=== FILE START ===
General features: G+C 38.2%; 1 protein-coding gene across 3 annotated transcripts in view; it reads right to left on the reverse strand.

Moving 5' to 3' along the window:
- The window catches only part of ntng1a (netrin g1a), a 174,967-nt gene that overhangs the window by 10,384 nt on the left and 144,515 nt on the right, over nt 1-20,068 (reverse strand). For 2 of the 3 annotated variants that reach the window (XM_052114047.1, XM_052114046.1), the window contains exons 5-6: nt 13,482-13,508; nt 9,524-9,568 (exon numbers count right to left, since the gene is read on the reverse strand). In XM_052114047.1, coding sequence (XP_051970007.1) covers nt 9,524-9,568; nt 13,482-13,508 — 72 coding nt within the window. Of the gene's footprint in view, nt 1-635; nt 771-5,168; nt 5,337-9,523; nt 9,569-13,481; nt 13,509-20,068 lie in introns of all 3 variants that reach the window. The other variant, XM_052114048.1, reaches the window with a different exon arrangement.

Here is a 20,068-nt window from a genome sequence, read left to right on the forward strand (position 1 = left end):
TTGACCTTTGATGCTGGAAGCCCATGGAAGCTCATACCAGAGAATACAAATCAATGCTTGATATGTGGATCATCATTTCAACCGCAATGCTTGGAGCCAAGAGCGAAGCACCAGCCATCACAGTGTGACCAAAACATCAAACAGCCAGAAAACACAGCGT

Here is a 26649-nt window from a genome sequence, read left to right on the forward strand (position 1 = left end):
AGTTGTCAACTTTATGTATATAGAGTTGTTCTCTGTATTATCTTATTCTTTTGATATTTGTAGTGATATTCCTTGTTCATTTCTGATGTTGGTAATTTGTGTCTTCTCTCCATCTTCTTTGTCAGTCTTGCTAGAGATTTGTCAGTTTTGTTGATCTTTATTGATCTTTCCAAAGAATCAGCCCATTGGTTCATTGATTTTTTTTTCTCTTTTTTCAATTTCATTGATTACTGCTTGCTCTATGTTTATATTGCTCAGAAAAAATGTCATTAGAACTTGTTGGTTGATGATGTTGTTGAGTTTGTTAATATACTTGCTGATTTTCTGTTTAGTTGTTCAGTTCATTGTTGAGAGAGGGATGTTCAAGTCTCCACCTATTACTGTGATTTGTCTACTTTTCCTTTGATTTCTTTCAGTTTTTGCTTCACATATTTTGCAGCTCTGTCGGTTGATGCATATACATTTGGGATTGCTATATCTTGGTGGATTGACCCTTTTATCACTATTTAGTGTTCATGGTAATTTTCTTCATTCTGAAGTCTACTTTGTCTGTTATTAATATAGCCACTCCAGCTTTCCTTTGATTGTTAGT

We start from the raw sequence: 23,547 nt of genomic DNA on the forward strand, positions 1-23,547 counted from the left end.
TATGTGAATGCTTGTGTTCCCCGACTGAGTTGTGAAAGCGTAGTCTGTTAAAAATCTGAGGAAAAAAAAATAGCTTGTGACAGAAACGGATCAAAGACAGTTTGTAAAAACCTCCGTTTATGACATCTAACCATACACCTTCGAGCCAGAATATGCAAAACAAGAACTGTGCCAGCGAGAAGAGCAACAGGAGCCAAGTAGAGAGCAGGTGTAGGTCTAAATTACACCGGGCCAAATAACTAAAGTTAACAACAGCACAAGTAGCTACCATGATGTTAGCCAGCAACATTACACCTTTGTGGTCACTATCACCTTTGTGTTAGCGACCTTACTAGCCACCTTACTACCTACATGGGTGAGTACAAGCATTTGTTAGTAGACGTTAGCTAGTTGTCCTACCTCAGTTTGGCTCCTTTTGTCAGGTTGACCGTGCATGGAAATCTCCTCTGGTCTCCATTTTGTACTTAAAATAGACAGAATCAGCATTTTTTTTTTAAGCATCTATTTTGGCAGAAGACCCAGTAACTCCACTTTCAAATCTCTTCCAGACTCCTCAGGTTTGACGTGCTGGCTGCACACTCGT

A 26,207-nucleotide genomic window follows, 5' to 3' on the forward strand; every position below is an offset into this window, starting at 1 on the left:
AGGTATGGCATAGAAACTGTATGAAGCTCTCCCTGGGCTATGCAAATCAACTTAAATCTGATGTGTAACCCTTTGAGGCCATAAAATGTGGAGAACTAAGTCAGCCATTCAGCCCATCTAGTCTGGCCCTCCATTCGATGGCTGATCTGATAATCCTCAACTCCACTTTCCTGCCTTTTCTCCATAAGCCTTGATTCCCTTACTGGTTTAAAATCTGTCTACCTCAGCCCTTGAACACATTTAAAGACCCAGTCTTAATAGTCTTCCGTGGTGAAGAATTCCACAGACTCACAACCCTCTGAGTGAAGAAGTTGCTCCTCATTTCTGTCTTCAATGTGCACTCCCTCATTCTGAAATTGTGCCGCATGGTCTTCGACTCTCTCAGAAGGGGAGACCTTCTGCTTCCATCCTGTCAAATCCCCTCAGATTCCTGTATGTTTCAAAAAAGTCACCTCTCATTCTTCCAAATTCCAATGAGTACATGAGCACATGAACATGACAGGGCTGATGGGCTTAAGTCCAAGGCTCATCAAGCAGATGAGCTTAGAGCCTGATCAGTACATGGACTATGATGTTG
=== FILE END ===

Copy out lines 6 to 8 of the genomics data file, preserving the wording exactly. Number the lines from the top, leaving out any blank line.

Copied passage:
Here is a 26649-nt window from a genome sequence, read left to right on the forward strand (position 1 = left end):
AGTTGTCAACTTTATGTATATAGAGTTGTTCTCTGTATTATCTTATTCTTTTGATATTTGTAGTGATATTCCTTGTTCATTTCTGATGTTGGTAATTTGTGTCTTCTCTCCATCTTCTTTGTCAGTCTTGCTAGAGATTTGTCAGTTTTGTTGATCTTTATTGATCTTTCCAAAGAATCAGCCCATTGGTTCATTGATTTTTTTTTCTCTTTTTTCAATTTCATTGATTACTGCTTGCTCTATGTTTATATTGCTCAGAAAAAATGTCATTAGAACTTGTTGGTTGATGATGTTGTTGAGTTTGTTAATATACTTGCTGATTTTCTGTTTAGTTGTTCAGTTCATTGTTGAGAGAGGGATGTTCAAGTCTCCACCTATTACTGTGATTTGTCTACTTTTCCTTTGATTTCTTTCAGTTTTTGCTTCACATATTTTGCAGCTCTGTCGGTTGATGCATATACATTTGGGATTGCTATATCTTGGTGGATTGACCCTTTTATCACTATTTAGTGTTCATGGTAATTTTCTTCATTCTGAAGTCTACTTTGTCTGTTATTAATATAGCCACTCCAGCTTTCCTTTGATTGTTAGT

We start from the raw sequence: 23,547 nt of genomic DNA on the forward strand, positions 1-23,547 counted from the left end.